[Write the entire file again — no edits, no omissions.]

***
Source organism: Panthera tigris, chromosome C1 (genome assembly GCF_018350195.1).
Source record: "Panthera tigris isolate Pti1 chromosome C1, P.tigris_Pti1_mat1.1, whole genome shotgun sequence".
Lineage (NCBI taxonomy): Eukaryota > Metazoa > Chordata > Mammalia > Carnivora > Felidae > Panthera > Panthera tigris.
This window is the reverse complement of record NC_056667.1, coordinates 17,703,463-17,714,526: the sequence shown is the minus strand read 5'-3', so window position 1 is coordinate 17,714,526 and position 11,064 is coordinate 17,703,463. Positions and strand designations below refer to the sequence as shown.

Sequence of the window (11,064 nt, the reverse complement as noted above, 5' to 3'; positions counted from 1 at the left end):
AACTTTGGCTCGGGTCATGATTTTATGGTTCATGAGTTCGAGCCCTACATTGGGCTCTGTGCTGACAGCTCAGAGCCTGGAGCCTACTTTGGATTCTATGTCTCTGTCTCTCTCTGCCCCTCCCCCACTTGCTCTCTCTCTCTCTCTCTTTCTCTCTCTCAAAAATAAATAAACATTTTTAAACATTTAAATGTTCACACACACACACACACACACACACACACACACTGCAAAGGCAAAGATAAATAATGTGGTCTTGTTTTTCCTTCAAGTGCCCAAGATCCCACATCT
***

Source organism: Panthera tigris, chromosome C1 (genome assembly GCF_018350195.1).
Source record: "Panthera tigris isolate Pti1 chromosome C1, P.tigris_Pti1_mat1.1, whole genome shotgun sequence".
Lineage (NCBI taxonomy): Eukaryota > Metazoa > Chordata > Mammalia > Carnivora > Felidae > Panthera > Panthera tigris.
This window is the reverse complement of record NC_056667.1, coordinates 17,703,463-17,714,526: the sequence shown is the minus strand read 5'-3', so window position 1 is coordinate 17,714,526 and position 11,064 is coordinate 17,703,463. Positions and strand designations below refer to the sequence as shown.

Sequence of the window (11,064 nt, the reverse complement as noted above, 5' to 3'; positions counted from 1 at the left end):
AACTTTGGCTCGGGTCATGATTTTATGGTTCATGAGTTCGAGCCCTACATTGGGCTCTGTGCTGACAGCTCAGAGCCTGGAGCCTACTTTGGATTCTATGTCTCTGTCTCTCTCTGCCCCTCCCCCACTTGCTCTCTCTCTCTCTCTCTTTCTCTCTCTCAAAAATAAATAAACATTTTTAAACATTTAAATGTTCACACACACACACACACACACACACACACACACTGCAAAGGCAAAGATAAATAATGTGGTCTTGTTTTTCCTTCAAGTGCCCAAGATCCCACATCT